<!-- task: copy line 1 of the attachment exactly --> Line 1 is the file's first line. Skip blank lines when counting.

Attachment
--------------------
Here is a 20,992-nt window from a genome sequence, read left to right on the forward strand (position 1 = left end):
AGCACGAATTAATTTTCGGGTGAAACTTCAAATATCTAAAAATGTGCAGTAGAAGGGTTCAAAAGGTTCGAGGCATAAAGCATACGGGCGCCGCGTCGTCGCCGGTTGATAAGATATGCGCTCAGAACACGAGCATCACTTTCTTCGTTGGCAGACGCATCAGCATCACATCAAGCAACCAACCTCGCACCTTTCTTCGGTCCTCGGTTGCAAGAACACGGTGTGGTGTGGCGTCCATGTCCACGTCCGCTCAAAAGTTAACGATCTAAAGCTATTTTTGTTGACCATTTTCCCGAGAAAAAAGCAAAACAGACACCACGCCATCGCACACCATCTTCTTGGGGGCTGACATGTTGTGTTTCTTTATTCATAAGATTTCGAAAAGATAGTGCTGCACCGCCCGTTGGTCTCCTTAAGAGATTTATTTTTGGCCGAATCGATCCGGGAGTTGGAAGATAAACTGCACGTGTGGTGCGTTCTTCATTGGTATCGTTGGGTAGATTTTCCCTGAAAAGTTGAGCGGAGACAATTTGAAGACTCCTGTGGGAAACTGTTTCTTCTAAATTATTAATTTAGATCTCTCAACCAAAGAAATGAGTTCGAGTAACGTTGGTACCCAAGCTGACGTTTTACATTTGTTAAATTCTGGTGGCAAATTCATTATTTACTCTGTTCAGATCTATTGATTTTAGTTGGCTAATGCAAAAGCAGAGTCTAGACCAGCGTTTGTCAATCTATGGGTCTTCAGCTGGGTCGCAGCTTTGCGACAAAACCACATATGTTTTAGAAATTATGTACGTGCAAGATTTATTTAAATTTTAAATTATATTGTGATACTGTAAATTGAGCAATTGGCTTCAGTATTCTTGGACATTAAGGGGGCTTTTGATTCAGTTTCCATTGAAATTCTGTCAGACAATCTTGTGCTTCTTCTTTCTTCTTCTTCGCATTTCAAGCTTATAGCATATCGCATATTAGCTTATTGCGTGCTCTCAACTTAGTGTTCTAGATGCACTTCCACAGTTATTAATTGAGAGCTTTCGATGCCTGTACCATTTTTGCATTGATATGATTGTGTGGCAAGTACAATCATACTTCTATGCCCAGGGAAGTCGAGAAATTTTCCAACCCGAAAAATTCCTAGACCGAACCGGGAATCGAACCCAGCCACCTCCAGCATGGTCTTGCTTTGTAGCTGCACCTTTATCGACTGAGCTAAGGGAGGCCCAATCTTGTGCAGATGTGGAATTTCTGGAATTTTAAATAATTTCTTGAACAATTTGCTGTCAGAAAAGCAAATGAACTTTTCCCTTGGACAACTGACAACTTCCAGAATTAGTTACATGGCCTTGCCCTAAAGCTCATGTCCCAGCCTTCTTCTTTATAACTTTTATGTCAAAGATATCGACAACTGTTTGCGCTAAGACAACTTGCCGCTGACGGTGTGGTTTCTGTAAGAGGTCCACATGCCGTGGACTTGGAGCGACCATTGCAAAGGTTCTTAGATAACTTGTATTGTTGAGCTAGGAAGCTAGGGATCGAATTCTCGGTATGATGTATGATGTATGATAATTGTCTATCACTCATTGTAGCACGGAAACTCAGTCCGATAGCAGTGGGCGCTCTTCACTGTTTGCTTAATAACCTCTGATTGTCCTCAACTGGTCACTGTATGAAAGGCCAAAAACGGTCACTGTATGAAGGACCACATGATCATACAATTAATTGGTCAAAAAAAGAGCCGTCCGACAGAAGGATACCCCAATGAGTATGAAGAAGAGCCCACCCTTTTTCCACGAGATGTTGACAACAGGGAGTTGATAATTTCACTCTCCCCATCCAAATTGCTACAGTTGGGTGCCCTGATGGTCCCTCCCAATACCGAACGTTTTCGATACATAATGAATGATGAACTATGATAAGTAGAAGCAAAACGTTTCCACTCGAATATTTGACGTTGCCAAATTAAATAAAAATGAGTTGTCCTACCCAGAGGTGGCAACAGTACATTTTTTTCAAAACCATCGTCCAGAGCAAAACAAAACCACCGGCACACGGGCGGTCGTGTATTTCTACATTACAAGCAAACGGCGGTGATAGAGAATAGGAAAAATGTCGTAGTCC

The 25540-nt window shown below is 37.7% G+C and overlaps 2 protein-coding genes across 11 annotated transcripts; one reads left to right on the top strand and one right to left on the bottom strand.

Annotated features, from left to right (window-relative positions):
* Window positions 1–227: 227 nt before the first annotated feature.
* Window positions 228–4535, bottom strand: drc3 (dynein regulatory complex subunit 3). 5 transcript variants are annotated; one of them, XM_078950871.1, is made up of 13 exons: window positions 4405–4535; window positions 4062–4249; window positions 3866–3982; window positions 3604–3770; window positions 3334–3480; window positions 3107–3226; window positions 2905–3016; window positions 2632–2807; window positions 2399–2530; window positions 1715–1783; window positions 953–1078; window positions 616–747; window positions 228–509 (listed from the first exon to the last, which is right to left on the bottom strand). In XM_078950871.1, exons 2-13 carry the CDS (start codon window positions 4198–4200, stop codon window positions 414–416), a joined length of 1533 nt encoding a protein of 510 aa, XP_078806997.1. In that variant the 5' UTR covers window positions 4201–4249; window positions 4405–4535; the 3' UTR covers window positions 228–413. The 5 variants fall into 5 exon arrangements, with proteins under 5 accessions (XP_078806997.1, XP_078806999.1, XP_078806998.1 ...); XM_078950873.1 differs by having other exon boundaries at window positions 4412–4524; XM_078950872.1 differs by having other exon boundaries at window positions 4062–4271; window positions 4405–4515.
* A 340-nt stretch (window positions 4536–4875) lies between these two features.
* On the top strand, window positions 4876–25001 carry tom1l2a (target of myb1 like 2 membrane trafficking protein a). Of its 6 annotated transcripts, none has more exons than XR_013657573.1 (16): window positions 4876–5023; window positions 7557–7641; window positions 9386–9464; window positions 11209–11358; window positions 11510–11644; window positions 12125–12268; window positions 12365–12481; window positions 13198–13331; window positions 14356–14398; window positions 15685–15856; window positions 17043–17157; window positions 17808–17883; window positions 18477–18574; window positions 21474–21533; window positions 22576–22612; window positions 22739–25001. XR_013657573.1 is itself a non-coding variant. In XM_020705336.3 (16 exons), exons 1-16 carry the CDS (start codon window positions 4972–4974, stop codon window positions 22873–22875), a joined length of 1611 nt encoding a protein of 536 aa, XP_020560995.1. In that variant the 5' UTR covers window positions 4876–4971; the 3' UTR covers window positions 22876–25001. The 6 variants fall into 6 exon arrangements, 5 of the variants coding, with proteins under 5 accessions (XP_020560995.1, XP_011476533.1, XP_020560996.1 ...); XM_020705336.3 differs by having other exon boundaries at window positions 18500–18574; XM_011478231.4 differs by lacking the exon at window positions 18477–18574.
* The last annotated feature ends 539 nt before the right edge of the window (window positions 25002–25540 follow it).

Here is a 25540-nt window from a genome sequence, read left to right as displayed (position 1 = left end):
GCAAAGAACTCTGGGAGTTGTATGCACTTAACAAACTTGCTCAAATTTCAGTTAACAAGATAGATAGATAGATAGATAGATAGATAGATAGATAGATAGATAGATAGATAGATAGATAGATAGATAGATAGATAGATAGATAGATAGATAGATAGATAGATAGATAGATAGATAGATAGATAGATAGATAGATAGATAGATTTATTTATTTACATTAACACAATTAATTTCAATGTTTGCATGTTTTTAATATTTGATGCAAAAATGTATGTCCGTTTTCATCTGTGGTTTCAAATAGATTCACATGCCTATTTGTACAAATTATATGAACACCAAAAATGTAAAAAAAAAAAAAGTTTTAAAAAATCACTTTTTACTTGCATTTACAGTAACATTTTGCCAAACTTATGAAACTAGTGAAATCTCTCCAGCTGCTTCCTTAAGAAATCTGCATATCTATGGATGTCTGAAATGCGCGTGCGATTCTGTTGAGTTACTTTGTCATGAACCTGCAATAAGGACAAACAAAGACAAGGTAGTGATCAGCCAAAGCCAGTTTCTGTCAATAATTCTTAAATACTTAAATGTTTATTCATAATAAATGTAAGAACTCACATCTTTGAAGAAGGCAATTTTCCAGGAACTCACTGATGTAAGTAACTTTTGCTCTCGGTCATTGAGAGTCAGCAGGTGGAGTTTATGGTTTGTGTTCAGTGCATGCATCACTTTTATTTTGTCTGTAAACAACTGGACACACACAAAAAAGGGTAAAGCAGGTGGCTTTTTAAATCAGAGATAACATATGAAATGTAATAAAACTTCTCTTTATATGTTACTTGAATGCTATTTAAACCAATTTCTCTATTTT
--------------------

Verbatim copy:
Here is a 20,992-nt window from a genome sequence, read left to right on the forward strand (position 1 = left end):